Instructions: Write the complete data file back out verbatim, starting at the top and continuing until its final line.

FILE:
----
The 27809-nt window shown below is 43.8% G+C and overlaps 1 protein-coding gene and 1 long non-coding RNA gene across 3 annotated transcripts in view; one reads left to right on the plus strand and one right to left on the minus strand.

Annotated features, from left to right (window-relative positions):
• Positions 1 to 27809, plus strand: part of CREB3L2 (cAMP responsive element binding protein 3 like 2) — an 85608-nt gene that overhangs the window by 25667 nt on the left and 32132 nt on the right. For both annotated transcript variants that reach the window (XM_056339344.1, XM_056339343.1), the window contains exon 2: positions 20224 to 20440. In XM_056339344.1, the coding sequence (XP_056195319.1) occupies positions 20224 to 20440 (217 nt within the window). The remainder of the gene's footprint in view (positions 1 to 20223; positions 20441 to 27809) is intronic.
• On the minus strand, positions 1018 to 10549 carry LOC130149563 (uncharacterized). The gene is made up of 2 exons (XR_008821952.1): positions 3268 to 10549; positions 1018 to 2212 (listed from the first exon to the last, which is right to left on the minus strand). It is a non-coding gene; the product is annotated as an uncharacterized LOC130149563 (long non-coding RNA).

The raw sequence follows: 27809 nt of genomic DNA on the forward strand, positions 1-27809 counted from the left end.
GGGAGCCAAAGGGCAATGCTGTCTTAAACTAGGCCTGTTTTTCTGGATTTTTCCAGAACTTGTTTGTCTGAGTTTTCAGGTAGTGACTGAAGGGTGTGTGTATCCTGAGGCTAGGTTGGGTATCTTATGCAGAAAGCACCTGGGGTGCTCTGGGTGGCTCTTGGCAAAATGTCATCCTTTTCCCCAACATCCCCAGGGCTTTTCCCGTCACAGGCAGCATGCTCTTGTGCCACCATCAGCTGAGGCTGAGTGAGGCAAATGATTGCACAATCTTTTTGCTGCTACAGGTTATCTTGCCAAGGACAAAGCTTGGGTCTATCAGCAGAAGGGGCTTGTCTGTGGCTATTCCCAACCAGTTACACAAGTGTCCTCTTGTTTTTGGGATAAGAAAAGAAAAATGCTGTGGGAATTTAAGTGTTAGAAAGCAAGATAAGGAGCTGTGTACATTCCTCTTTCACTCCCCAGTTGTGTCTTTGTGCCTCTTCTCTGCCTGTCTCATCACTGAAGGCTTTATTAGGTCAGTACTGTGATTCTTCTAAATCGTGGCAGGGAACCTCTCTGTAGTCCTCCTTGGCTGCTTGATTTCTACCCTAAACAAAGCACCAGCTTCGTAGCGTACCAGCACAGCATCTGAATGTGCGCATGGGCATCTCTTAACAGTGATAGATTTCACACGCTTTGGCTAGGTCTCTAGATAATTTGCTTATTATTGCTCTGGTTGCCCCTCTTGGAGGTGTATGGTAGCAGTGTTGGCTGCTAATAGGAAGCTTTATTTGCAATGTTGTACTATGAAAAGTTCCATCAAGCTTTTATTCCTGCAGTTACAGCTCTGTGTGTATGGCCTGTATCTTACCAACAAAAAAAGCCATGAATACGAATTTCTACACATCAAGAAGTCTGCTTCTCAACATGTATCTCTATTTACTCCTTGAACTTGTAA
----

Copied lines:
The 27809-nt window shown below is 43.8% G+C and overlaps 1 protein-coding gene and 1 long non-coding RNA gene across 3 annotated transcripts in view; one reads left to right on the plus strand and one right to left on the minus strand.

Annotated features, from left to right (window-relative positions):
• Positions 1 to 27809, plus strand: part of CREB3L2 (cAMP responsive element binding protein 3 like 2) — an 85608-nt gene that overhangs the window by 25667 nt on the left and 32132 nt on the right. For both annotated transcript variants that reach the window (XM_056339344.1, XM_056339343.1), the window contains exon 2: positions 20224 to 20440. In XM_056339344.1, the coding sequence (XP_056195319.1) occupies positions 20224 to 20440 (217 nt within the window). The remainder of the gene's footprint in view (positions 1 to 20223; positions 20441 to 27809) is intronic.
• On the minus strand, positions 1018 to 10549 carry LOC130149563 (uncharacterized). The gene is made up of 2 exons (XR_008821952.1): positions 3268 to 10549; positions 1018 to 2212 (listed from the first exon to the last, which is right to left on the minus strand). It is a non-coding gene; the product is annotated as an uncharacterized LOC130149563 (long non-coding RNA).

The raw sequence follows: 27809 nt of genomic DNA on the forward strand, positions 1-27809 counted from the left end.
GGGAGCCAAAGGGCAATGCTGTCTTAAACTAGGCCTGTTTTTCTGGATTTTTCCAGAACTTGTTTGTCTGAGTTTTCAGGTAGTGACTGAAGGGTGTGTGTATCCTGAGGCTAGGTTGGGTATCTTATGCAGAAAGCACCTGGGGTGCTCTGGGTGGCTCTTGGCAAAATGTCATCCTTTTCCCCAACATCCCCAGGGCTTTTCCCGTCACAGGCAGCATGCTCTTGTGCCACCATCAGCTGAGGCTGAGTGAGGCAAATGATTGCACAATCTTTTTGCTGCTACAGGTTATCTTGCCAAGGACAAAGCTTGGGTCTATCAGCAGAAGGGGCTTGTCTGTGGCTATTCCCAACCAGTTACACAAGTGTCCTCTTGTTTTTGGGATAAGAAAAGAAAAATGCTGTGGGAATTTAAGTGTTAGAAAGCAAGATAAGGAGCTGTGTACATTCCTCTTTCACTCCCCAGTTGTGTCTTTGTGCCTCTTCTCTGCCTGTCTCATCACTGAAGGCTTTATTAGGTCAGTACTGTGATTCTTCTAAATCGTGGCAGGGAACCTCTCTGTAGTCCTCCTTGGCTGCTTGATTTCTACCCTAAACAAAGCACCAGCTTCGTAGCGTACCAGCACAGCATCTGAATGTGCGCATGGGCATCTCTTAACAGTGATAGATTTCACACGCTTTGGCTAGGTCTCTAGATAATTTGCTTATTATTGCTCTGGTTGCCCCTCTTGGAGGTGTATGGTAGCAGTGTTGGCTGCTAATAGGAAGCTTTATTTGCAATGTTGTACTATGAAAAGTTCCATCAAGCTTTTATTCCTGCAGTTACAGCTCTGTGTGTATGGCCTGTATCTTACCAACAAAAAAAGCCATGAATACGAATTTCTACACATCAAGAAGTCTGCTTCTCAACATGTATCTCTATTTACTCCTTGAACTTGTAA